Get Your Investments on Track
- Are you concerned about how to best diversify your investments?
- Are your investments over concentrated in one asset class, industry or security?
- Are you overtrading your account trying to outguess the market?
- Who selects your investments?
- With whom do you review your portfolio each quarter?
- Can you track all of your investments on one consolidated statement?
Investment planning is essentially structuring and monitoring a client's assets in order to accomplish financial goals. It is not about trying to outperform the S&P 500 Index, the client's next door neighbor's return or for that matter even a bank CD return for any one-year time period.
The following are five risks to consider when evaluating an investment:
- Market Risk is the risk of loss of an investment's value due to fluctuation in the overall market or economy.
- Inflation Risk is the risk of loss of asset purchasing power.
- Interest Rate Risk is the risk of decline in invested assets due to changes in market interest rates.
- Business Risk is the risk a company (and a common stockholder) takes in being involved in a specific industry or market.
- Liquidity Risk is the risk the investor faces if he is unable to sell an asset quickly without significant concessions in the price desired.
Asset allocation is a method of assisting those concerned with investment analysis, portfolio design, and performance evaluation in expressing quantitatively their views regarding risk and its relationship to investment return. It focuses attention on the overall composition of the portfolio rather than the traditional method of analyzing and evaluating the individual components. As your advisor, we are therefore able to examine and design portfolios predicated on explicit risk-reward parameters and on the identification and quantification of portfolio objectives.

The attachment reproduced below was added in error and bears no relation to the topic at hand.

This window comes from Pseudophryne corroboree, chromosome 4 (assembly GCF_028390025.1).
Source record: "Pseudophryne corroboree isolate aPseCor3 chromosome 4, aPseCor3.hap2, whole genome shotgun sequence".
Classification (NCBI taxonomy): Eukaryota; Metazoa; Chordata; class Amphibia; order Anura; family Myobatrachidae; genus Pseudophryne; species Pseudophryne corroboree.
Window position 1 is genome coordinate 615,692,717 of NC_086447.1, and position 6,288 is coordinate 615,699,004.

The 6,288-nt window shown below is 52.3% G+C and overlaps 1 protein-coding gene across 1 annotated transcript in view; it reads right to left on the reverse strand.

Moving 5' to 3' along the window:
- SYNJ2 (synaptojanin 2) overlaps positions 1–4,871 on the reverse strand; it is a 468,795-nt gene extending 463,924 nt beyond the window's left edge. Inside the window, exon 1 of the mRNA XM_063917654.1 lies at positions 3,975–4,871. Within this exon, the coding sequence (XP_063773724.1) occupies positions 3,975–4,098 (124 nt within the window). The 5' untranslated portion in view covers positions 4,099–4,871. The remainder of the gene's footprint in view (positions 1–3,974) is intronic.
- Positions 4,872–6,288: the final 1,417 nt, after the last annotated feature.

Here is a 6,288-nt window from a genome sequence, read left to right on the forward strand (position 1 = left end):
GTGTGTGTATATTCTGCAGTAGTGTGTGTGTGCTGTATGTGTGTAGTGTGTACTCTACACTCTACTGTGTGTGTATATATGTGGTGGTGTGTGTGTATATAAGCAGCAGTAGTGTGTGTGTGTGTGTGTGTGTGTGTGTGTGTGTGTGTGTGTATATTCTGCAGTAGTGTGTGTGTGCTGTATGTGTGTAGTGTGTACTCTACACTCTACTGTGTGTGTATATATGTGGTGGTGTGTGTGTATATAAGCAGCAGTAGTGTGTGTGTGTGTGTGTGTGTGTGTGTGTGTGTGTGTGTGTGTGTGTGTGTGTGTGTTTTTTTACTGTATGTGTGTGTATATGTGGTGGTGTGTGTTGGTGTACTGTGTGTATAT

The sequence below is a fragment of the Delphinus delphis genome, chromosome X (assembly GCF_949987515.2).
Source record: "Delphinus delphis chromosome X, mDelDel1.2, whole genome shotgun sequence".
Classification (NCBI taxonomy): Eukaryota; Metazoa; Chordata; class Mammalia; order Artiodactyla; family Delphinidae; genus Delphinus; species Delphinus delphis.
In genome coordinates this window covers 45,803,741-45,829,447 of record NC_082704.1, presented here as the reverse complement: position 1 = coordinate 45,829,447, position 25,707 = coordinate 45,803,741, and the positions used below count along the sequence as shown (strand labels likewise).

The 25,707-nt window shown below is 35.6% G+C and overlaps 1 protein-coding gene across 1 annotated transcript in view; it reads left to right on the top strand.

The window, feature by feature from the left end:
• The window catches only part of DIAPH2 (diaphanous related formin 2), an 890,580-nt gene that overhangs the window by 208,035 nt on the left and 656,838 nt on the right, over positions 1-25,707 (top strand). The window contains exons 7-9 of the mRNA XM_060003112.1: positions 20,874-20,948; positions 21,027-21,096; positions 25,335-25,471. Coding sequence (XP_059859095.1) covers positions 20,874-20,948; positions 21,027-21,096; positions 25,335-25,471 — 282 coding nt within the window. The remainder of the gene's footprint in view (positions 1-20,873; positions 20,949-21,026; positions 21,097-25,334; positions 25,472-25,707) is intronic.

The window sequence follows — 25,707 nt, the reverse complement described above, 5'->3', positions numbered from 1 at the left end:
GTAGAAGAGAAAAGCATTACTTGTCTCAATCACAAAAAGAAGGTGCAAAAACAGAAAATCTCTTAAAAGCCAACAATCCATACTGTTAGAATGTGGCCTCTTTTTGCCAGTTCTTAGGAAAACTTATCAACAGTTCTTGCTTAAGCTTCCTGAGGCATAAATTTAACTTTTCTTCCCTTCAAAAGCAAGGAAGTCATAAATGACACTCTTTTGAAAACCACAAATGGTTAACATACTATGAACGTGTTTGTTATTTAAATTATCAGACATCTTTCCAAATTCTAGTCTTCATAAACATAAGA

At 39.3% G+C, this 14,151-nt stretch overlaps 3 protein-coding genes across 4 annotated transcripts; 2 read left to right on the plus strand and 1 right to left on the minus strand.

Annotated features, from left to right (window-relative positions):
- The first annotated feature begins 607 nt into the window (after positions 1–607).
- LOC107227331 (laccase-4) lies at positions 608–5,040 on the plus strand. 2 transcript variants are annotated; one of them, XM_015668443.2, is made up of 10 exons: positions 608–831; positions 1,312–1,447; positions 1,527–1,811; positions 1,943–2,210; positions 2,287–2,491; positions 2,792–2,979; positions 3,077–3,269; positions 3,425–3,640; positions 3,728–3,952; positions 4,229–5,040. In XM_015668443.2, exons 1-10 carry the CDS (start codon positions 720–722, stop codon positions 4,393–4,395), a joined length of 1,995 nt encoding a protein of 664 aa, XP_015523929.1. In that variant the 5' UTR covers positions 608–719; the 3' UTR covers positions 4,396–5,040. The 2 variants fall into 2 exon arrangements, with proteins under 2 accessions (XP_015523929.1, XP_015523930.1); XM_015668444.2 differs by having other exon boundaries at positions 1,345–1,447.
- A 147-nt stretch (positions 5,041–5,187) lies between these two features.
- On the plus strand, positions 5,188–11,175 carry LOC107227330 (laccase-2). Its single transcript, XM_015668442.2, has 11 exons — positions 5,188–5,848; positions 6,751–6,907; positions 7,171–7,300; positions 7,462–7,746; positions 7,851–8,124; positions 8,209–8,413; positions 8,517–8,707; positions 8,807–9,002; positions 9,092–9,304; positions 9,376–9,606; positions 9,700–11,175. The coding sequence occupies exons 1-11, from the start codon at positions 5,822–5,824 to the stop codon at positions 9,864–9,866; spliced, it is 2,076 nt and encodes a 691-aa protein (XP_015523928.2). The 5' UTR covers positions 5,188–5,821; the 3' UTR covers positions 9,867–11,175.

What is Asset Allocation?
Simply stated, asset allocation is the process of selecting a mix of asset classes and the efficient allocation of capital to those assets by matching rates of return to a specified and quantifiable tolerance for risk. Risk tolerance is essentially that percentage of an investment portfolio that an investor is willing to risk in seeking a specific rate of return. It is no longer a one-dimensional process of selecting the right stock, bond or property to place in a portfolio.
It is a misconception, albeit a widely held one, that investors must accept higher levels of risk to achieve higher returns. While no strategy assures success or protects against loss, by using asset allocation methodologies, investors can strive to seek higher returns while managing less risk.